William & Mary | Earl Gregg Swem Library Special Collections Database


Reveley, W. Taylor, III

Reveley, W. Taylor, III
Fuller Form
Walter Taylor Reveley III
Historical Note
W. Taylor Reveley III (Walter Taylor Reveley III) is the twenty-seventh president of the College of William and Mary. He served as the interim president of the College of William and Mary from the resignation of President Gene R. Nichol on February 12, 2008, until being appointed President by the Board of Visitors on September 5, 2008. Reveley is the first interim president since Benjamin S. Ewell to be named President of the College of William and Mary. Previously, he was the dean of the William and Mary Law School for almost a decade, serving from August 1998 until being named interim president. He was the John Stewart Bryan Professor of Jurisprudence at the Law School. Reveley received his A.B. from Princeton University's Woodrow Wilson School of Public and International Affairs in 1965. Afterward, he attended law school at the University of Virginia, receiving his J.D. in 1968, and clerked for Justice William J. Brennan, Jr. in 1969. He has extensively studied and written about the constitutional division of the war powers between the President and Congress. Reveley is the author of War Powers of the President and Congress: Who Holds the Arrows and Olive Branch? (University of Virginia Press, 1981). Before joining William and Mary, Reveley practiced law for many years at Hunton & Williams, specializing in energy matters, especially those involving commercial nuclear power. He was the managing partner of the firm for nine years. Reveley has also spent a significant amount of time on non-profit organizations, serving on many education and cultural boards, including those of Princeton University (where he is a trustee emeritus), Union Theological Seminary in Virginia, St. Christopher's School, the Andrew W. Mellon Foundation, JSTOR, the Carnegie Endowment for International Peace, the Virginia Museum of Fine Arts, the Virginia Historical Society, the Virginia Foundation for the Humanities, the Richmond Symphony, and the Presbyterian Church (USA) Foundation.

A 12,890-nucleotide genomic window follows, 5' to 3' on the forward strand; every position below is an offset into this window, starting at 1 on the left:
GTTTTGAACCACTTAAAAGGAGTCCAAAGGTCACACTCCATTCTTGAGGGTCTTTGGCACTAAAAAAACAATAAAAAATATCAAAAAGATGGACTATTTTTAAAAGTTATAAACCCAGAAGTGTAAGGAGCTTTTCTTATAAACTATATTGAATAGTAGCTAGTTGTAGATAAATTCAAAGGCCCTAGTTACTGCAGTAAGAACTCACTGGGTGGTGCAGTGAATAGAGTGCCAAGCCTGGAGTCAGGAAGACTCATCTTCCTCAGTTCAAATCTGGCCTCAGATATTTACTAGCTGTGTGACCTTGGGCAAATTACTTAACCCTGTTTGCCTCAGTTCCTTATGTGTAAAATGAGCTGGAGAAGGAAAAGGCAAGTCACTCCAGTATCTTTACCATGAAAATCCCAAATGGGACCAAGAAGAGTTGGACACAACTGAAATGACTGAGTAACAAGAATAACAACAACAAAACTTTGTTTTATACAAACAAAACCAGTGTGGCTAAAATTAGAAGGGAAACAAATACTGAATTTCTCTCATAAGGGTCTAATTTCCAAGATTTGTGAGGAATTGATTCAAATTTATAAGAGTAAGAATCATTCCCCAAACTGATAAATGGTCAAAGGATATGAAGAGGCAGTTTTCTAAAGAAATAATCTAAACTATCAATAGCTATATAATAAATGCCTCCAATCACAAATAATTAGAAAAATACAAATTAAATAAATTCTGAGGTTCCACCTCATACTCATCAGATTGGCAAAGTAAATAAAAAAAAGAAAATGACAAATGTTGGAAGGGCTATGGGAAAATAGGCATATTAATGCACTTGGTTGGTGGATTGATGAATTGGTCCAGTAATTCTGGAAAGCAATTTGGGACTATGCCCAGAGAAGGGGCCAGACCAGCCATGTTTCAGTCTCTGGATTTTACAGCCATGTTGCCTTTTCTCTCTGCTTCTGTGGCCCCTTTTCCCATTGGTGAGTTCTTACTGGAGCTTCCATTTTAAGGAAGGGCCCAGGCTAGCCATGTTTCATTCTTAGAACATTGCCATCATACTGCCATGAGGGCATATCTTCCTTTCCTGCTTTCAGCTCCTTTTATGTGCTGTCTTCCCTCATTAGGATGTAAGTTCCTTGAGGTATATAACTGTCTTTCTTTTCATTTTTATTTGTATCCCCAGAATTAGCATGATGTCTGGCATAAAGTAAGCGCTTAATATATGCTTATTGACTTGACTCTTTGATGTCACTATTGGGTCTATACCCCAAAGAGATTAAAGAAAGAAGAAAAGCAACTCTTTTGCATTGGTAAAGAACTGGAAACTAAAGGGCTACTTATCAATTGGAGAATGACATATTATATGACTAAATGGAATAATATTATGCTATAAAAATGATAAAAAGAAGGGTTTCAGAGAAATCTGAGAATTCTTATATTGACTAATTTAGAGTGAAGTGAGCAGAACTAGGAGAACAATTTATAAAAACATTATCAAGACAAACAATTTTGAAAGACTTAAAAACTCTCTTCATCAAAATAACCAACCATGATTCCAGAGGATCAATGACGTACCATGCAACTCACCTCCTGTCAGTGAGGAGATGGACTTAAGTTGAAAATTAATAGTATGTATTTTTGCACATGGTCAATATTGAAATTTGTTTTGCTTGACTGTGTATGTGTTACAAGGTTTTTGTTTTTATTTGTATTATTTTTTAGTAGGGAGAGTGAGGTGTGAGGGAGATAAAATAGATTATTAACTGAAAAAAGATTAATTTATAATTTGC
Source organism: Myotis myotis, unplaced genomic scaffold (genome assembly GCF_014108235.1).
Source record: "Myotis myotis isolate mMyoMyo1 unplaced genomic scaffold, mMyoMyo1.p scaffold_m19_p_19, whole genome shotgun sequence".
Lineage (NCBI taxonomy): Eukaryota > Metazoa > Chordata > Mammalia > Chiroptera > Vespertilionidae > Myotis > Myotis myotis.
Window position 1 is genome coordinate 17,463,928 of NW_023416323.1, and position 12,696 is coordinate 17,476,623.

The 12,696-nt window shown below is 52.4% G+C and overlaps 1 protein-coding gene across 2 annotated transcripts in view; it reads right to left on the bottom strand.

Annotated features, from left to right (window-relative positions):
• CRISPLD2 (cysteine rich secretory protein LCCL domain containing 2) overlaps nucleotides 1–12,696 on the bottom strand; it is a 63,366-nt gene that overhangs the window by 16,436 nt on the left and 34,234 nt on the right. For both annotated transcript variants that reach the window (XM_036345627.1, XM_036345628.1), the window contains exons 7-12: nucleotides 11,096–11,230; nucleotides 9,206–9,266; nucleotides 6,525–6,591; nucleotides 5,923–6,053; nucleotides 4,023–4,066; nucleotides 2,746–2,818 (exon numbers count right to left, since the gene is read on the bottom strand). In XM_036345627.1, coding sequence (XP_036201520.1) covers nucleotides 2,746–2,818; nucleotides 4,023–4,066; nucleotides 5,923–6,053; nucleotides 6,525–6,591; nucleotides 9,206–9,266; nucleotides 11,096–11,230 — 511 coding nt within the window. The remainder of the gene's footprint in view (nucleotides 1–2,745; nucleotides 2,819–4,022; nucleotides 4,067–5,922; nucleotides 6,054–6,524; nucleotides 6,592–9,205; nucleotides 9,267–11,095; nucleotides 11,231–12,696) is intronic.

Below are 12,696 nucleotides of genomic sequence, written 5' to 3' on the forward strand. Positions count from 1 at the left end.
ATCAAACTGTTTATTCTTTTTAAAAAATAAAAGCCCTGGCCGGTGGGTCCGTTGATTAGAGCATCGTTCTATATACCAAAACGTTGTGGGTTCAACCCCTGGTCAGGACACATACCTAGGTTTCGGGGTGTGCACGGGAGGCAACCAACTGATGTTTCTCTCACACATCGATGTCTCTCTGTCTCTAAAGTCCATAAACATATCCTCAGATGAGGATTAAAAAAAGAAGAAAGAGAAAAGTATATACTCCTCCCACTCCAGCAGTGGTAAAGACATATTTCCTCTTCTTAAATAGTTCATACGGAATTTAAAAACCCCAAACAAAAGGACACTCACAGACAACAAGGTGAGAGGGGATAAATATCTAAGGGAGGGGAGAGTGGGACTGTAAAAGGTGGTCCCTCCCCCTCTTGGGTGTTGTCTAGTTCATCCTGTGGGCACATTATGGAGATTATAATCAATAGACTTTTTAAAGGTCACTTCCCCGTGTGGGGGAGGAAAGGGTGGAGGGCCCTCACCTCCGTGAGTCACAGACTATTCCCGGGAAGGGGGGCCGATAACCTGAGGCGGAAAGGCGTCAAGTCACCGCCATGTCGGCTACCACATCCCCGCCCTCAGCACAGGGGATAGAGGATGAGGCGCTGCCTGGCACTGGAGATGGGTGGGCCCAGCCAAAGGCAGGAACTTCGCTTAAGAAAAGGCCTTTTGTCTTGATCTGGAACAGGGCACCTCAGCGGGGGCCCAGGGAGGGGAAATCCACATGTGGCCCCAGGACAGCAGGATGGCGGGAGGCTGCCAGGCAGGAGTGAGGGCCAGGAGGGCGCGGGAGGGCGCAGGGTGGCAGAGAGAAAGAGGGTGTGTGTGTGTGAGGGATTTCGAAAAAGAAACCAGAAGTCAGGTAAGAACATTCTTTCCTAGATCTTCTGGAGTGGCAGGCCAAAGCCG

Note Author